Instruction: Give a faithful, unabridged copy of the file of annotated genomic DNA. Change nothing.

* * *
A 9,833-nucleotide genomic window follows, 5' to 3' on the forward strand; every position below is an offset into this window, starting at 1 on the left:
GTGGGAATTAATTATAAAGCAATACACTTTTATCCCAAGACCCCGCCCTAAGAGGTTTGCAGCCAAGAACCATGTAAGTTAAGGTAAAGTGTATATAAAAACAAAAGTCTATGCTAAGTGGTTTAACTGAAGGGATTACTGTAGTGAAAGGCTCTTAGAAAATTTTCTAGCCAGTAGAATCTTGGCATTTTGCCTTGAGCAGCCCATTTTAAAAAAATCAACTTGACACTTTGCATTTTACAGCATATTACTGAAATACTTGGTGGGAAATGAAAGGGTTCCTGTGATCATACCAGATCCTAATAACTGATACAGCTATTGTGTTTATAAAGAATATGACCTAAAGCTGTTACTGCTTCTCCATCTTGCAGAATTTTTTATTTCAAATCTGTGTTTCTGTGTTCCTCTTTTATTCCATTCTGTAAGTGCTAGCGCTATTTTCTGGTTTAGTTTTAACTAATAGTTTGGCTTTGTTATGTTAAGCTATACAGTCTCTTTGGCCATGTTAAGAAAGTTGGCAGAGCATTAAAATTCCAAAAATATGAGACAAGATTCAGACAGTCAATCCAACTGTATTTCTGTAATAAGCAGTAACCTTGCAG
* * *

A 9,833-nucleotide genomic window follows, 5' to 3' on the forward strand; every position below is an offset into this window, starting at 1 on the left:
GTGGGAATTAATTATAAAGCAATACACTTTTATCCCAAGACCCCGCCCTAAGAGGTTTGCAGCCAAGAACCATGTAAGTTAAGGTAAAGTGTATATAAAAACAAAAGTCTATGCTAAGTGGTTTAACTGAAGGGATTACTGTAGTGAAAGGCTCTTAGAAAATTTTCTAGCCAGTAGAATCTTGGCATTTTGCCTTGAGCAGCCCATTTTAAAAAAATCAACTTGACACTTTGCATTTTACAGCATATTACTGAAATACTTGGTGGGAAATGAAAGGGTTCCTGTGATCATACCAGATCCTAATAACTGATACAGCTATTGTGTTTATAAAGAATATGACCTAAAGCTGTTACTGCTTCTCCATCTTGCAGAATTTTTTATTTCAAATCTGTGTTTCTGTGTTCCTCTTTTATTCCATTCTGTAAGTGCTAGCGCTATTTTCTGGTTTAGTTTTAACTAATAGTTTGGCTTTGTTATGTTAAGCTATACAGTCTCTTTGGCCATGTTAAGAAAGTTGGCAGAGCATTAAAATTCCAAAAATATGAGACAAGATTCAGACAGTCAATCCAACTGTATTTCTGTAATAAGCAGTAACCTTGCAG